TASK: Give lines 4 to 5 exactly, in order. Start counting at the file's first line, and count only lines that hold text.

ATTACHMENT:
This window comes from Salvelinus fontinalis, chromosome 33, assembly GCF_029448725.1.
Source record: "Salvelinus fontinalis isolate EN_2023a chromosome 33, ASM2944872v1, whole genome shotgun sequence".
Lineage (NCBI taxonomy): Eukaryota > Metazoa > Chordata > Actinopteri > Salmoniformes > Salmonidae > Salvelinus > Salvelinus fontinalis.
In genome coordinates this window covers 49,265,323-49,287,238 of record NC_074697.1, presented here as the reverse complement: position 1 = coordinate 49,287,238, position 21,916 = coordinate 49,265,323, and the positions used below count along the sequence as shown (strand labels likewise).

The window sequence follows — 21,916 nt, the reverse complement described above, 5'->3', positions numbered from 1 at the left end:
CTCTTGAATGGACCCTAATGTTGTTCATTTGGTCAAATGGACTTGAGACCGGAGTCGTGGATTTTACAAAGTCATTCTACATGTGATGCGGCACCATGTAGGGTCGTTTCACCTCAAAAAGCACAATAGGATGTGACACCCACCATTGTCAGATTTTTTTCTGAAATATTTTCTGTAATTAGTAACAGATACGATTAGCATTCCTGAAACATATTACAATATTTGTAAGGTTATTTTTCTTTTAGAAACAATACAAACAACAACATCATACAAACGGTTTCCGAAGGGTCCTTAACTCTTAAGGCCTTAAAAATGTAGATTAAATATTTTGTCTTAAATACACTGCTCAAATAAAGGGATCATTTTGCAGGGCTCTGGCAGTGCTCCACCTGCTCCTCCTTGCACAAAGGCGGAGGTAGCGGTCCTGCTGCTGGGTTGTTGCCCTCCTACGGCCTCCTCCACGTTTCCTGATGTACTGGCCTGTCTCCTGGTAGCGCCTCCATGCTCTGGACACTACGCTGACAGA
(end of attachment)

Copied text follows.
In genome coordinates this window covers 49,265,323-49,287,238 of record NC_074697.1, presented here as the reverse complement: position 1 = coordinate 49,287,238, position 21,916 = coordinate 49,265,323, and the positions used below count along the sequence as shown (strand labels likewise).

The window sequence follows — 21,916 nt, the reverse complement described above, 5'->3', positions numbered from 1 at the left end: